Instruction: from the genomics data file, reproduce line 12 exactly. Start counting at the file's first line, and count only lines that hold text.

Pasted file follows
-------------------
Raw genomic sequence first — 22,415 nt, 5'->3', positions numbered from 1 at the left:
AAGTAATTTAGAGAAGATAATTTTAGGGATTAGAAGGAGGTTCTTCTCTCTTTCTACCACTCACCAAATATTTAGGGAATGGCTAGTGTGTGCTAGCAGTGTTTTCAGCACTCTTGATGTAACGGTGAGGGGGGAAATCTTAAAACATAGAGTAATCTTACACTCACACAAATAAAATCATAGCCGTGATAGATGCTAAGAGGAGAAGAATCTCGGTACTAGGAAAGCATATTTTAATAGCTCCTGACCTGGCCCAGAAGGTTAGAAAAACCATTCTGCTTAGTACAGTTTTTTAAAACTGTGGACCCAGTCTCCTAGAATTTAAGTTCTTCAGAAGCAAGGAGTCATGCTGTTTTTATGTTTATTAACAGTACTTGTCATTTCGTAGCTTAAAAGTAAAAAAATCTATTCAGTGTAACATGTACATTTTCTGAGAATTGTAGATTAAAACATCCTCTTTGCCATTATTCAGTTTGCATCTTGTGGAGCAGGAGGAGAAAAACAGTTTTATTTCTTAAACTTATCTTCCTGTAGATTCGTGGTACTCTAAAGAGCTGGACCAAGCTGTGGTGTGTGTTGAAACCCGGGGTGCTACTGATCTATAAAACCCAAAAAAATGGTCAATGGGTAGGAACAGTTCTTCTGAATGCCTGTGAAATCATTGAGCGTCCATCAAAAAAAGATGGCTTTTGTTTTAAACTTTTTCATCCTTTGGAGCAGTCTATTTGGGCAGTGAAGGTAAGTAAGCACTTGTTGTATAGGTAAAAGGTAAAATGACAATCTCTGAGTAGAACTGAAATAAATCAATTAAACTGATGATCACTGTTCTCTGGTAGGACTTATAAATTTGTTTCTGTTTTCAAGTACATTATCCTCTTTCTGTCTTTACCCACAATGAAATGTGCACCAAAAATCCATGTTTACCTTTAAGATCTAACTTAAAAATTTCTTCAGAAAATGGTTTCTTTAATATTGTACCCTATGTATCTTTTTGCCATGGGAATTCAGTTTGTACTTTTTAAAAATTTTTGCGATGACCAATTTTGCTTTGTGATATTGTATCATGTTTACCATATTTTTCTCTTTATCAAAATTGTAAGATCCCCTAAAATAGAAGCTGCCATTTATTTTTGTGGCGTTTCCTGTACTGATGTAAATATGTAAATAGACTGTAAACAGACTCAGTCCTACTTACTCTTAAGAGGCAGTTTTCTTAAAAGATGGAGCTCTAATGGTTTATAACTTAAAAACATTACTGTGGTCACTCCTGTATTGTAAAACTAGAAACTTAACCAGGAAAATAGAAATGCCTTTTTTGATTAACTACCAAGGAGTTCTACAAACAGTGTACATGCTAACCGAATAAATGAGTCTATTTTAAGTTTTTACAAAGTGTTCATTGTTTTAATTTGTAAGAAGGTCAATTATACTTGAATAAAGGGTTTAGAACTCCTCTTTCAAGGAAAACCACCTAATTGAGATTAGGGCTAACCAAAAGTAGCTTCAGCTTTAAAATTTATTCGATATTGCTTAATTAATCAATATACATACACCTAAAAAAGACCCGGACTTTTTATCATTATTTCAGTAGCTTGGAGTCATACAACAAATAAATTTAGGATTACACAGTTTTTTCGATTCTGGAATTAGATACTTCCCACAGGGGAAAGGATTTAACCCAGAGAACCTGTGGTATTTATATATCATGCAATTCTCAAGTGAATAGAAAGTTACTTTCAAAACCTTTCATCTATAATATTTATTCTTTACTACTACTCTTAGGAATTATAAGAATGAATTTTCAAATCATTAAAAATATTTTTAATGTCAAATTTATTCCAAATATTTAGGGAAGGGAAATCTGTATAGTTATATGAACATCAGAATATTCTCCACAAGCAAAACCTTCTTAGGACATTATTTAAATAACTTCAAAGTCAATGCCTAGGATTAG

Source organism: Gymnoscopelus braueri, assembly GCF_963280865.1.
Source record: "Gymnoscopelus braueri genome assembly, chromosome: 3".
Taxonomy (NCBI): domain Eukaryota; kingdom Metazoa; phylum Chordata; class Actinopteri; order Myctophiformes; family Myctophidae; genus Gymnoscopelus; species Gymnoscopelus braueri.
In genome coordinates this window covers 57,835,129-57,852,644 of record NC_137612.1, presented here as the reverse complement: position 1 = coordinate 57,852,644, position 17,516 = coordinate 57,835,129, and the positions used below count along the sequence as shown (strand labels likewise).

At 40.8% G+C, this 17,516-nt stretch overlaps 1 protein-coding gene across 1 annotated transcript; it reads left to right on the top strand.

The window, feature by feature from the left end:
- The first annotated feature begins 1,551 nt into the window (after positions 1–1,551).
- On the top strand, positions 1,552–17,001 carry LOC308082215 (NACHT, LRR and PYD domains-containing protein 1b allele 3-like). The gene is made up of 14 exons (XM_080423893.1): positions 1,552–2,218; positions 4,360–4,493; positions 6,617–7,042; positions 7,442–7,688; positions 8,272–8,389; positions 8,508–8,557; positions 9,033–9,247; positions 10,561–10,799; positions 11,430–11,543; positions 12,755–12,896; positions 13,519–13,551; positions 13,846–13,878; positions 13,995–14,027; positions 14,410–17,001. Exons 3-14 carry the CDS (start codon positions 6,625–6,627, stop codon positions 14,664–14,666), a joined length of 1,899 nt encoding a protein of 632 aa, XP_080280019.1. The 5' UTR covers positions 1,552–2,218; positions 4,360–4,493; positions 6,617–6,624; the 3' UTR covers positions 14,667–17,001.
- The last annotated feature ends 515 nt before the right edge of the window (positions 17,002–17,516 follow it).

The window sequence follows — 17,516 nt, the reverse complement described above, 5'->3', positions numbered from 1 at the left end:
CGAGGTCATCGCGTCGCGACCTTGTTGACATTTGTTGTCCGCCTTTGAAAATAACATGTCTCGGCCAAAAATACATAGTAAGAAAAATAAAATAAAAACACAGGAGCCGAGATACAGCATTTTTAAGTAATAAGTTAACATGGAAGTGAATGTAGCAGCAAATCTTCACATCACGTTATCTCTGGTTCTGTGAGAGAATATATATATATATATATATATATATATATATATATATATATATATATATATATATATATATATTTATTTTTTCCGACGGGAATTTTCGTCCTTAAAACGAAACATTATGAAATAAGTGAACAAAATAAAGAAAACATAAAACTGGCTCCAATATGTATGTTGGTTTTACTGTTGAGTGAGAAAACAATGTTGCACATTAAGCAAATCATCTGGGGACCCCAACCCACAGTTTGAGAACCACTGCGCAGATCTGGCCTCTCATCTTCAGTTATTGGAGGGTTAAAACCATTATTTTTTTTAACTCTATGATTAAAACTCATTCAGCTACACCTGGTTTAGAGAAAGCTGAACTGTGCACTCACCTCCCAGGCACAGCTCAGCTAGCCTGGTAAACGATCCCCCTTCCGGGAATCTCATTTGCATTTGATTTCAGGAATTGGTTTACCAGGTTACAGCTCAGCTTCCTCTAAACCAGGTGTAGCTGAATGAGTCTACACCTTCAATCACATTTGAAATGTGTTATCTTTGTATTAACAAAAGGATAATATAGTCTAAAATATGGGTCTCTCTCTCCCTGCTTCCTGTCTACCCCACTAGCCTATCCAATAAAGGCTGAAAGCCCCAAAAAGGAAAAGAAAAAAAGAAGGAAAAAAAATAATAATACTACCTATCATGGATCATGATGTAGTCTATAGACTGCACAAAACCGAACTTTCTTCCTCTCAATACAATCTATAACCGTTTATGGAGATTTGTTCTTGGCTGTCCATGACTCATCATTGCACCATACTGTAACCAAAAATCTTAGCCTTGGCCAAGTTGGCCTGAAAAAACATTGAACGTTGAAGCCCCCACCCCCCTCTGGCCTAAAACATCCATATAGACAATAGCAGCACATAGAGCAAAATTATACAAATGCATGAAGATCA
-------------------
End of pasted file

The window sequence follows — 17,516 nt, the reverse complement described above, 5'->3', positions numbered from 1 at the left end: